“When I first went out busking I was like ‘Oh my god,’ what if music majors see me? They’re going to be so upset at me because this isn’t what we’re classically trained to do. We’re not trained to play in the street and play guitar and sing Bob Dylan, but it’s really fun for me. It’s what I’m more drawn to,” she said.
Stokes spoke of her old worries and insecurities as if they were clothes she had outgrown. Although she used to feel ashamed busking, she now finds dignity in it. But there is one memory that seemed to pinch at the back of her mind.
“When I was younger, my family and I would be walking around a part of my hometown where there were often area street performers and my dad would always say when he would hear musicians, ‘Ucck, I hope they don’t have a music degree’, that’s a thing he says,” she said. “My dad doesn’t say much about it. I think he’s proud of me, but it’s a different thing. It’s weird that I’m doing music, but I’m in a black sheep situation in my family of very classical musicians. I try not to think about that too much.”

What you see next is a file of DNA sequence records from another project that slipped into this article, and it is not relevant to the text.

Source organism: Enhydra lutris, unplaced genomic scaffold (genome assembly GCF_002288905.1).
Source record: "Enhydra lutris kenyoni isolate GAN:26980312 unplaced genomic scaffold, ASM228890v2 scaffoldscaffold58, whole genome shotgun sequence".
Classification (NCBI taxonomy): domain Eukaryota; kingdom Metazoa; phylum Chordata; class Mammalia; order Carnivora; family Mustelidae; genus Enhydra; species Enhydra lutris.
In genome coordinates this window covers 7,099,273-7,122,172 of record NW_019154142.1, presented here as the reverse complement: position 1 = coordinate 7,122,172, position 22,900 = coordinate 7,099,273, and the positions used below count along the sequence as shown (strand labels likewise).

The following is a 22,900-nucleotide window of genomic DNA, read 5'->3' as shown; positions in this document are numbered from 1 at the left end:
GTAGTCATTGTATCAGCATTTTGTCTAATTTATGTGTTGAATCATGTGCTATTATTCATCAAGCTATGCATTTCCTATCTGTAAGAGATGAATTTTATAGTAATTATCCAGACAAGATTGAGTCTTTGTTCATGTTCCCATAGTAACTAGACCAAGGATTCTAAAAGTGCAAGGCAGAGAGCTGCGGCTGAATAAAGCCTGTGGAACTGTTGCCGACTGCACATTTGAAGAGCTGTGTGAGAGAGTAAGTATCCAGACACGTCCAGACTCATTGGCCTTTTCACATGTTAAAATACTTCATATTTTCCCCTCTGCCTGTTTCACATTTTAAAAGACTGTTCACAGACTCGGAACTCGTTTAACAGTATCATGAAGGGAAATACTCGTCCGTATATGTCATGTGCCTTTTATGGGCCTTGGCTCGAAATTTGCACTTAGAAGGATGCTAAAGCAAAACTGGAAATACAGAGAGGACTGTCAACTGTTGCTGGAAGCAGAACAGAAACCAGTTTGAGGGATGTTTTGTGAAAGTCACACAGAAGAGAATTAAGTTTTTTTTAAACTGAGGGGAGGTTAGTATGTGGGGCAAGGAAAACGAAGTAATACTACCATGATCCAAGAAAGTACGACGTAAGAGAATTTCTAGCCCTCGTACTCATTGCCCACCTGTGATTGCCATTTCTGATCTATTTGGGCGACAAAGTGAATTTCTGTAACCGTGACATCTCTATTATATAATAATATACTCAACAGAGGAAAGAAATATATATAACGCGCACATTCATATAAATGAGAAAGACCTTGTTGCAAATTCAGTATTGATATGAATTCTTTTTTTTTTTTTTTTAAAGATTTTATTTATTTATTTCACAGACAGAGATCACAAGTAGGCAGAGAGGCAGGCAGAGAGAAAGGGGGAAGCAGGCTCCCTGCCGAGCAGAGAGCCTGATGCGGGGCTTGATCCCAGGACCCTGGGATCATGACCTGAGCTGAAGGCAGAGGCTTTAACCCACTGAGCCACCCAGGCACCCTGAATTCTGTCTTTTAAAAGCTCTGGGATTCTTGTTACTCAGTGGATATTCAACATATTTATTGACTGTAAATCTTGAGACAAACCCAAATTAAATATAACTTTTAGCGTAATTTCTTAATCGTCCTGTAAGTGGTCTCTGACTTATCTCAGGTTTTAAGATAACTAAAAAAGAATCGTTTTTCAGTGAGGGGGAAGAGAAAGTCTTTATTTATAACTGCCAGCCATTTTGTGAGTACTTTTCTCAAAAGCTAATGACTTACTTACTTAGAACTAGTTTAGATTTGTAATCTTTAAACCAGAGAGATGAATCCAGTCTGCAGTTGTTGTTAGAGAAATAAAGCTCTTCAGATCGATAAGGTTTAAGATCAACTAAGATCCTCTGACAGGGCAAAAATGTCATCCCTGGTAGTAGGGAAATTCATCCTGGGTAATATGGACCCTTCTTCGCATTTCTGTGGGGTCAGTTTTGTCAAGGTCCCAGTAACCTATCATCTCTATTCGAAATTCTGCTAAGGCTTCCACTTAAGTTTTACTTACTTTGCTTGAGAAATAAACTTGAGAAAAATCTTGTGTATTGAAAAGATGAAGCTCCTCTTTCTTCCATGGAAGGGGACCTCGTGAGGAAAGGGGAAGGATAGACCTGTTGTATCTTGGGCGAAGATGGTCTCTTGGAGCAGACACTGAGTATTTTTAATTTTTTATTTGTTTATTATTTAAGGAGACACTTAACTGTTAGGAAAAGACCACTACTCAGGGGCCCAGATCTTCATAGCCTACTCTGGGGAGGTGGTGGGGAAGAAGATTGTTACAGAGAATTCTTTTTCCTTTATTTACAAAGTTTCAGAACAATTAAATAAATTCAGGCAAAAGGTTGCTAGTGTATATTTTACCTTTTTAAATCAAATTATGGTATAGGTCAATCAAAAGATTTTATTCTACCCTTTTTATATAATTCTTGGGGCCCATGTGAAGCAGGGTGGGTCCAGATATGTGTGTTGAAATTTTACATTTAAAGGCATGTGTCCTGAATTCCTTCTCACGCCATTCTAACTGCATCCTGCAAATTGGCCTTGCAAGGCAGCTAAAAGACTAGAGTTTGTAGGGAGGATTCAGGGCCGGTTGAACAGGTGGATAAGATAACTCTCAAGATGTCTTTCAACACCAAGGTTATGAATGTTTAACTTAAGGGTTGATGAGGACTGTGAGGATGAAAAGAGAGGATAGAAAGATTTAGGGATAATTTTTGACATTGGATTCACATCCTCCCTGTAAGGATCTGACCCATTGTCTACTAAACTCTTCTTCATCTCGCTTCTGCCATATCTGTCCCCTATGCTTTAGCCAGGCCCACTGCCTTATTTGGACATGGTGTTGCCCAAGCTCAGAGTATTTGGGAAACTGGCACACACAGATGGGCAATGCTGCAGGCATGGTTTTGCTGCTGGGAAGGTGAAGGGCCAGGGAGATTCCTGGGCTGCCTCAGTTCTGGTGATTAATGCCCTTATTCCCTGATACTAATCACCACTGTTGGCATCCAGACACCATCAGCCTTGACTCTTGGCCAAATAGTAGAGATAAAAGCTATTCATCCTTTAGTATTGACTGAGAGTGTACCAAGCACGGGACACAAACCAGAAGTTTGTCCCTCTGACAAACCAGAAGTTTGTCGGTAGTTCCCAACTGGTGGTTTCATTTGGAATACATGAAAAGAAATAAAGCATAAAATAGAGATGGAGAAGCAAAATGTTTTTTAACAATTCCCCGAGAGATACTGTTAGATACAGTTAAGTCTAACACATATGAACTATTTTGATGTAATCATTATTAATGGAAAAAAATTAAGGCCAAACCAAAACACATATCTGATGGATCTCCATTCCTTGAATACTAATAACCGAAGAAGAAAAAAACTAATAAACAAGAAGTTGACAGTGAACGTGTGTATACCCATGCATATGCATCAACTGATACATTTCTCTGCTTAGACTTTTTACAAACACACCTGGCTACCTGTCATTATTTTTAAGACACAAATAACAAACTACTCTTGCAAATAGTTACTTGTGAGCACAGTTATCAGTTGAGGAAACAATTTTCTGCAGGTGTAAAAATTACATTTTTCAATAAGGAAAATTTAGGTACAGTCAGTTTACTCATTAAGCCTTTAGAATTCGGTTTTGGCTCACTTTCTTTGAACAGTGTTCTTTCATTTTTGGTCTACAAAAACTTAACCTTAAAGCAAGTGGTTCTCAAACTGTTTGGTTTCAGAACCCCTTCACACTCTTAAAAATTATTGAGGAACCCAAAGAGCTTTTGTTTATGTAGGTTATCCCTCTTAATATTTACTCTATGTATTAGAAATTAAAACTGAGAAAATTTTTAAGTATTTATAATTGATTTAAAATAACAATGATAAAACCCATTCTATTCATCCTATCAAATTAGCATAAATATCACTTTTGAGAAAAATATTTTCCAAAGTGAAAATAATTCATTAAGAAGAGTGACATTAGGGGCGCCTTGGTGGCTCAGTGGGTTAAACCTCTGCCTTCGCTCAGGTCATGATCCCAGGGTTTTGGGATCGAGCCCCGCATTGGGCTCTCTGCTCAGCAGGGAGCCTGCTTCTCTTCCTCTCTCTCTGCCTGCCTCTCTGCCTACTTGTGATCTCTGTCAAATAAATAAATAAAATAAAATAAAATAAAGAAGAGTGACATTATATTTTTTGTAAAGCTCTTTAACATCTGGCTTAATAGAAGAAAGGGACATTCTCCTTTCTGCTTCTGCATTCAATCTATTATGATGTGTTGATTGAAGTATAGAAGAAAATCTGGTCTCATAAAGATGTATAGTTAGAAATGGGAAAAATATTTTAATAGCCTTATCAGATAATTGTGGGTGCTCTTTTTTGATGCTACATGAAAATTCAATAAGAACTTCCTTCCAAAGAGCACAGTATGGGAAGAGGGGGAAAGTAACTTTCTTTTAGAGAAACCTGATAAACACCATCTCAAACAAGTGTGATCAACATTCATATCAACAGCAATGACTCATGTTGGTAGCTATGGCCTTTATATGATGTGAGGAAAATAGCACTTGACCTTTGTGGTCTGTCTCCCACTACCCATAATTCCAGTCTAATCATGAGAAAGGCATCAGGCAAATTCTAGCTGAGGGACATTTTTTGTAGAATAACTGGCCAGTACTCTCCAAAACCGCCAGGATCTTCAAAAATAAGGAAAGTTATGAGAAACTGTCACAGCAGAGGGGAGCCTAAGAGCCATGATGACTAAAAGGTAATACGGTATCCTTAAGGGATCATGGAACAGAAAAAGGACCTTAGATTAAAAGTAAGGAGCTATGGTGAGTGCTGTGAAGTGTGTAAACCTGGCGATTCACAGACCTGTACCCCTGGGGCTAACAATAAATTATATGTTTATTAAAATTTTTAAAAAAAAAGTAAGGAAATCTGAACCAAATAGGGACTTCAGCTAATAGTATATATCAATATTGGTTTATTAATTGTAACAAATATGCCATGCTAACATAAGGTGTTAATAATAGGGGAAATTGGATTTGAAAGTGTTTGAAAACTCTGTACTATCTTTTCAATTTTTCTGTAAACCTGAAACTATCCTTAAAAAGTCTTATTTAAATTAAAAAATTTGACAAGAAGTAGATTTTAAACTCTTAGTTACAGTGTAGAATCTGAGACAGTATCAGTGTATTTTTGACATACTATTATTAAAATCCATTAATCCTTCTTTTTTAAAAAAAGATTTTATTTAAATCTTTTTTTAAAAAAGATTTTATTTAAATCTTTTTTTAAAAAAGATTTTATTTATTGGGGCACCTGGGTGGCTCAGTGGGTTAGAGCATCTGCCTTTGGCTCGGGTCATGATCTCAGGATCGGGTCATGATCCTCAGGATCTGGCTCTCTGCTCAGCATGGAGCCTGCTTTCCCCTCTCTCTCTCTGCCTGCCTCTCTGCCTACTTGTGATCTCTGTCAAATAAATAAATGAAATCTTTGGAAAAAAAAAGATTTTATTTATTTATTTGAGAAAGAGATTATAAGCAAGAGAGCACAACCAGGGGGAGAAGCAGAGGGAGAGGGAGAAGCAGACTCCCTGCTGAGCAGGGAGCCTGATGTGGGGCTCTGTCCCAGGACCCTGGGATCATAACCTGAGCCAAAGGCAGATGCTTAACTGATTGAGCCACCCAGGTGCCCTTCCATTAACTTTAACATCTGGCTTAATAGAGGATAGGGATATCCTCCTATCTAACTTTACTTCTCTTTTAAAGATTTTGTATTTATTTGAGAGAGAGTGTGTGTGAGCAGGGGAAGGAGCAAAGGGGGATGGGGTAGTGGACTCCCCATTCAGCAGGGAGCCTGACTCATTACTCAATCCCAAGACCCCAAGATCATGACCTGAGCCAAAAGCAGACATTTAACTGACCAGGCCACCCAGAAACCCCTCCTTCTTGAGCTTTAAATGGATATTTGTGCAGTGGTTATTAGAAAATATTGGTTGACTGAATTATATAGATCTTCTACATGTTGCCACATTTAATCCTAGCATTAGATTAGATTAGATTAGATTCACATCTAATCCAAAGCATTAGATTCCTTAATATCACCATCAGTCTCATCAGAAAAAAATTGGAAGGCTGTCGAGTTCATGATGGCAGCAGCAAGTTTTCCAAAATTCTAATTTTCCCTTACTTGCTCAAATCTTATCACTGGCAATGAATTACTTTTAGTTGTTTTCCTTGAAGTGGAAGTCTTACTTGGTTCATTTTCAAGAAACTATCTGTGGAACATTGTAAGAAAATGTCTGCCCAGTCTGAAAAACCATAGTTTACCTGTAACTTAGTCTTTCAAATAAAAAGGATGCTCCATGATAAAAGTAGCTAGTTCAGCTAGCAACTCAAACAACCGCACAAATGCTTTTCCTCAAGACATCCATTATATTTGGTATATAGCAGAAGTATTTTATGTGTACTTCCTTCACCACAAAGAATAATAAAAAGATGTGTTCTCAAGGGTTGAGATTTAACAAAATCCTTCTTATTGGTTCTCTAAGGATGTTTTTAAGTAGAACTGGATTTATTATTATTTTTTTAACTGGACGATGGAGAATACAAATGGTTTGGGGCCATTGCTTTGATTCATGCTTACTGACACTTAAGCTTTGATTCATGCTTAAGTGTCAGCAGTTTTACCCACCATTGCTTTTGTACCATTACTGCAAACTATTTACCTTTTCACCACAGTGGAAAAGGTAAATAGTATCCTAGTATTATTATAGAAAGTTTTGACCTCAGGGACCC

She grew up playing the trumpet, keeping it as her main instrument throughout college. When she first picked up a guitar halfway through her junior year, however, her musical path changed.
“The trumpet is all this internal stuff it’s how your mouth is, your breath. There aren’t many visual components, it’s kind of a crap shoot,” Stokes said, scrunching up her face and bending her fingers uncomfortably, playing an imaginary trumpet in front of her face. “But with guitar, you can see the whole mechanism. I just found an instrument that’s a better fit.”
An older man stood under the overhang of a nearby building, tapping his foot in time with the folksy, mellow song Stokes plays. He’s smiling slightly, and his presence sits heavily behind her. As she squeezes her fingers against the frets and strums one last time, the man walks up in front of her and asks about her guitar.